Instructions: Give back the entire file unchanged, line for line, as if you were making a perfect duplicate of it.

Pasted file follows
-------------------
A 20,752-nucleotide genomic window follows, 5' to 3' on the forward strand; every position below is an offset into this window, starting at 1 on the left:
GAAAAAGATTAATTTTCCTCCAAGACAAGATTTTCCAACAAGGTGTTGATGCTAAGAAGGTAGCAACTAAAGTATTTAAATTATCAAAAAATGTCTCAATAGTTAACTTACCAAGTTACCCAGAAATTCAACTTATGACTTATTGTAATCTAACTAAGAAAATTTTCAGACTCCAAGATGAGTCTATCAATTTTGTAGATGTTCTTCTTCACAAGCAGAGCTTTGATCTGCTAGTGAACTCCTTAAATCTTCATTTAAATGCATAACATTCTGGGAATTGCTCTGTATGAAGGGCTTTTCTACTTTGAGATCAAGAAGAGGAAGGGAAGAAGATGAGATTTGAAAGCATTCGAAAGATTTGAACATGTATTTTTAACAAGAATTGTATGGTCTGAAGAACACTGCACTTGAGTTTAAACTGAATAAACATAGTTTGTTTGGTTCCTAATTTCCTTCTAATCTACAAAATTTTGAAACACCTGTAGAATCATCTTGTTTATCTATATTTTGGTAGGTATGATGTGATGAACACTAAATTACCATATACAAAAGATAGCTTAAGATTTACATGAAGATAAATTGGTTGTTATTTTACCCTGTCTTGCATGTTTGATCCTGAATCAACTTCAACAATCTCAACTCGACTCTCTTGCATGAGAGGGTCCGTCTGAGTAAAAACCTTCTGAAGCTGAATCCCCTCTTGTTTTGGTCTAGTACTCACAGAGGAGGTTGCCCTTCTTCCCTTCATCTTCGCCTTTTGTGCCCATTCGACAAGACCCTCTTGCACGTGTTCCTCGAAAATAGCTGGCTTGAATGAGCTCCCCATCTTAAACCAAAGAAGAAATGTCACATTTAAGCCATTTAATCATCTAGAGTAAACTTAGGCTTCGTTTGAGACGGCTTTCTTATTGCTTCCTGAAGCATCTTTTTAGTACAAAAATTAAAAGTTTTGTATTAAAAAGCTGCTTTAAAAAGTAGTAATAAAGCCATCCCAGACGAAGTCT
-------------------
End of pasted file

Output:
A 20,752-nucleotide genomic window follows, 5' to 3' on the forward strand; every position below is an offset into this window, starting at 1 on the left:
GAAAAAGATTAATTTTCCTCCAAGACAAGATTTTCCAACAAGGTGTTGATGCTAAGAAGGTAGCAACTAAAGTATTTAAATTATCAAAAAATGTCTCAATAGTTAACTTACCAAGTTACCCAGAAATTCAACTTATGACTTATTGTAATCTAACTAAGAAAATTTTCAGACTCCAAGATGAGTCTATCAATTTTGTAGATGTTCTTCTTCACAAGCAGAGCTTTGATCTGCTAGTGAACTCCTTAAATCTTCATTTAAATGCATAACATTCTGGGAATTGCTCTGTATGAAGGGCTTTTCTACTTTGAGATCAAGAAGAGGAAGGGAAGAAGATGAGATTTGAAAGCATTCGAAAGATTTGAACATGTATTTTTAACAAGAATTGTATGGTCTGAAGAACACTGCACTTGAGTTTAAACTGAATAAACATAGTTTGTTTGGTTCCTAATTTCCTTCTAATCTACAAAATTTTGAAACACCTGTAGAATCATCTTGTTTATCTATATTTTGGTAGGTATGATGTGATGAACACTAAATTACCATATACAAAAGATAGCTTAAGATTTACATGAAGATAAATTGGTTGTTATTTTACCCTGTCTTGCATGTTTGATCCTGAATCAACTTCAACAATCTCAACTCGACTCTCTTGCATGAGAGGGTCCGTCTGAGTAAAAACCTTCTGAAGCTGAATCCCCTCTTGTTTTGGTCTAGTACTCACAGAGGAGGTTGCCCTTCTTCCCTTCATCTTCGCCTTTTGTGCCCATTCGACAAGACCCTCTTGCACGTGTTCCTCGAAAATAGCTGGCTTGAATGAGCTCCCCATCTTAAACCAAAGAAGAAATGTCACATTTAAGCCATTTAATCATCTAGAGTAAACTTAGGCTTCGTTTGAGACGGCTTTCTTATTGCTTCCTGAAGCATCTTTTTAGTACAAAAATTAAAAGTTTTGTATTAAAAAGCTGCTTTAAAAAGTAGTAATAAAGCCATCCCAGACGAAGTCT